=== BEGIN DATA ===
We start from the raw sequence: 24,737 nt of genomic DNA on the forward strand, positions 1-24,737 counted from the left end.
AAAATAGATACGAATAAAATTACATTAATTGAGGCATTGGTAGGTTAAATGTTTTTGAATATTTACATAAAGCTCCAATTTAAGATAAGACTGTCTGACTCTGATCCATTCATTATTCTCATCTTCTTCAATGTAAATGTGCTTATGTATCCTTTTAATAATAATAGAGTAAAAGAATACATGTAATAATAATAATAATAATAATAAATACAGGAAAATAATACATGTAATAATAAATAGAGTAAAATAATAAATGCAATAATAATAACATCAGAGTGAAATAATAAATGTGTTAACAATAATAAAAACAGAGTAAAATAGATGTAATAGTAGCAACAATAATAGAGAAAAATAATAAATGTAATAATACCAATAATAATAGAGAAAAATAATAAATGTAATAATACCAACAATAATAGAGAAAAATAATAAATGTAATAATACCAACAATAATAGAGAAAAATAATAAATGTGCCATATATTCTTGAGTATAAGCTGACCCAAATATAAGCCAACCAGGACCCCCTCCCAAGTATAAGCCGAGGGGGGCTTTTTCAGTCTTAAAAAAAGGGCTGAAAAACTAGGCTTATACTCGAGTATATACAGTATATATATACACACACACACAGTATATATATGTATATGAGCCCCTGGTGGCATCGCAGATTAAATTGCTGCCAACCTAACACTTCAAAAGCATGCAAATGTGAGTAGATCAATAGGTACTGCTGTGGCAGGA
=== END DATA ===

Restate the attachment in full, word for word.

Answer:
We start from the raw sequence: 24,737 nt of genomic DNA on the forward strand, positions 1-24,737 counted from the left end.
AAAATAGATACGAATAAAATTACATTAATTGAGGCATTGGTAGGTTAAATGTTTTTGAATATTTACATAAAGCTCCAATTTAAGATAAGACTGTCTGACTCTGATCCATTCATTATTCTCATCTTCTTCAATGTAAATGTGCTTATGTATCCTTTTAATAATAATAGAGTAAAAGAATACATGTAATAATAATAATAATAATAATAAATACAGGAAAATAATACATGTAATAATAAATAGAGTAAAATAATAAATGCAATAATAATAACATCAGAGTGAAATAATAAATGTGTTAACAATAATAAAAACAGAGTAAAATAGATGTAATAGTAGCAACAATAATAGAGAAAAATAATAAATGTAATAATACCAATAATAATAGAGAAAAATAATAAATGTAATAATACCAACAATAATAGAGAAAAATAATAAATGTAATAATACCAACAATAATAGAGAAAAATAATAAATGTGCCATATATTCTTGAGTATAAGCTGACCCAAATATAAGCCAACCAGGACCCCCTCCCAAGTATAAGCCGAGGGGGGCTTTTTCAGTCTTAAAAAAAGGGCTGAAAAACTAGGCTTATACTCGAGTATATACAGTATATATATACACACACACACAGTATATATATGTATATGAGCCCCTGGTGGCATCGCAGATTAAATTGCTGCCAACCTAACACTTCAAAAGCATGCAAATGTGAGTAGATCAATAGGTACTGCTGTGGCAGGA